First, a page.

THE EDEN EXPRESS by Mark Vonnegut (Seven Stories Press, 2002 – originally published 1975)

I seriously doubt that this ‘memoir of insanity’ would have found a publisher so easily if the author did not also happen to be the son of Kurt Vonnegut. Much of its interest derives from this blood connection rather than any obvious literary merits.

Since Vonnegut Sr wrote so well about a world precariously balanced on the brink of universal madness, his son’s schizophrenia might be expected to connect in some ways with the surrealism and cynicism of the Vonnegut mindset. If this is what you hope to find from the book, you will be sorely disappointed.

Kurt plays little more than a cameo role in the story and there are few indications that his substantial narrative skills have not been passed on to his son. In fairness, Mark does not present himself as a writer of any substance. This is, and probably will remain, his only book and since its completion he trained to become a successful pediatrician.

The autobiography in part documents Mark’s quest for a personal Eden with his girlfriend Virginia (‘Virge’) – “we both needed other things more than happiness. [….] We wanted to free some of our rational brain space to make room for other ways of being”.

They search for, and find, a plot of land in British Colombia upon which to build a self-sufficient community with like-minded dreamers. As a faithful devotee of 60s counter cultural values, Vonnegut Jr aspired to become a good hippie. Only now, looking back, can he see that these “times out of joint” messed with his head.

It’s worth noting however that he was too devoted to Virge to embrace the era’s advocacy of free love and too worried by his health to get into hard drugs. Therefore, the drift towards insanity was brought on by character flaws rather than chemical abuse or sexual liberation.

The late Kurt Vonnegut with son, Mark

Paradoxically, Mark Vonnegut’s attraction to an alternative lifestyle is accompanied by a relatively conservative sense of morality. He graduated in religious studies and though he doesn’t talk about God or faith very much, you do get the sense that he is a man who values loyalty and has far more than a passing interest in serious questions about the nature of good vs evil.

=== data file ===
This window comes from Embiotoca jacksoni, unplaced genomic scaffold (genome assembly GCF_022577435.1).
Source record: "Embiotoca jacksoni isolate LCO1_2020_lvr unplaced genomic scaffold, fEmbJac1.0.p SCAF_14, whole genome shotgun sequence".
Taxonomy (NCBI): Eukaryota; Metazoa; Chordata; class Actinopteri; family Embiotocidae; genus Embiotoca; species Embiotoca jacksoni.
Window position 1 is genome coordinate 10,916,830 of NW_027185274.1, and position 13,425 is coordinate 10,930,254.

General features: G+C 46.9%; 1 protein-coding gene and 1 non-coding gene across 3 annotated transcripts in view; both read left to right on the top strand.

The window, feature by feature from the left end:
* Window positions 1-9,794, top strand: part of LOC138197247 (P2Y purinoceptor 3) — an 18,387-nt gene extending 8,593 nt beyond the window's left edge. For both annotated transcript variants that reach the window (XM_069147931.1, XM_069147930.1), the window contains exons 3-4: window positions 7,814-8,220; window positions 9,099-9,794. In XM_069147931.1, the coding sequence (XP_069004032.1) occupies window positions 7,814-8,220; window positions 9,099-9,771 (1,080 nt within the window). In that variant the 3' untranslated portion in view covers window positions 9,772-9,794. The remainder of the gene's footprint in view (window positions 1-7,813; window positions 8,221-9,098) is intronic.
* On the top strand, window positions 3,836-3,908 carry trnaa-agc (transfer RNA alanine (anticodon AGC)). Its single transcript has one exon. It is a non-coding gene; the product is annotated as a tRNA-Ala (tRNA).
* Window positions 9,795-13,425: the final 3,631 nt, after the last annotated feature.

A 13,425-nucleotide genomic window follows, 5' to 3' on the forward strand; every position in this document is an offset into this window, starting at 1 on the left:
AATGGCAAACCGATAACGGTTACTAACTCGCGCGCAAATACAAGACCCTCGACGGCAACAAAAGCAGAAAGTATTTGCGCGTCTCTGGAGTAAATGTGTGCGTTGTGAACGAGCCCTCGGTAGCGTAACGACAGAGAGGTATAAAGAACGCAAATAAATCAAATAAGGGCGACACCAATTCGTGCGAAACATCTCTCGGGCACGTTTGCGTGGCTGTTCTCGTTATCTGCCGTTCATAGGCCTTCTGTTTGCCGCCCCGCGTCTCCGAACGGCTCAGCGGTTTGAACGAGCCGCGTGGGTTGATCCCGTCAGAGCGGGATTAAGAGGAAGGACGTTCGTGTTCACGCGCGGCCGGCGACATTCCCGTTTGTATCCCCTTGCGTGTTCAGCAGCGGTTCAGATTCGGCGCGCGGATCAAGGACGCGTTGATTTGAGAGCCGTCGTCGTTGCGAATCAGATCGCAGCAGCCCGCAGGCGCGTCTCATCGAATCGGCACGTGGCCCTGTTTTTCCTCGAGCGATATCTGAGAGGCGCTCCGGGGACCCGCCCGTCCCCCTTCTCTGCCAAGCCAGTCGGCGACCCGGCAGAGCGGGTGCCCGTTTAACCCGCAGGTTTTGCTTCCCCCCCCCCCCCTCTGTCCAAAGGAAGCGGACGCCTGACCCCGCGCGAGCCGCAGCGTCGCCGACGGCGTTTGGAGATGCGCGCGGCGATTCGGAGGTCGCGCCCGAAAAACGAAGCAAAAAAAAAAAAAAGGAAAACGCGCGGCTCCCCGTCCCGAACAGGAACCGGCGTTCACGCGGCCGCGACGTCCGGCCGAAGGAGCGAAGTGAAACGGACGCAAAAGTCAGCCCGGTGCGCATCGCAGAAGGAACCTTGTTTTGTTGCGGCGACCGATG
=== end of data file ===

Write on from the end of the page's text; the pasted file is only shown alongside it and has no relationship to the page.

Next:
His descent into madness is triggered in no small part by the discovery that Virge had cheated on him. In the grand scheme of things, this would usually bring on feelings of betrayal and anger but not necessarily cause someone to go so completely off the rails.

“The only one who was surprised about my going nuts was myself”, he writes. This admission implies that his fine-tuned consciousness of society as materialistic and dehumanizing did not extend to any deep self-awareness. It also helps explain why so much of this book lacks a clear focus.

The first part drifts along like a series of diary entries as he makes his escape from the ‘straight’ world. It is a rambling travelogue of hopes and aspirations combined with largely affectionate portraits of the men and women he met along the way.

Knowing from the outset that this is also a book about a journey into and then out of insanity, the mental breakdown seems a long time coming and is a bit of an anti-climax when it arrives.

I expected (wanted) some greater insight into what it feels like to go mad but instead, you get strange statements such as : “my memories of being crazy give me an almost sensual glee”. He reasons, with a perverse logic, that the drift to the dark side helped him to appreciate the “grace, symmetry and perfection” that his life needed but in the process he ends up negating the negativity of the experience. As a result, despite the traumatic nature of Vonnegut’s condition, I found myself caring less and less about his struggle to get his life back on track again.

Ultimately, this is a book that tells you more about why the ideals of the sixties’s social revolution floundered than it does about how to stay the right side of the loony bin.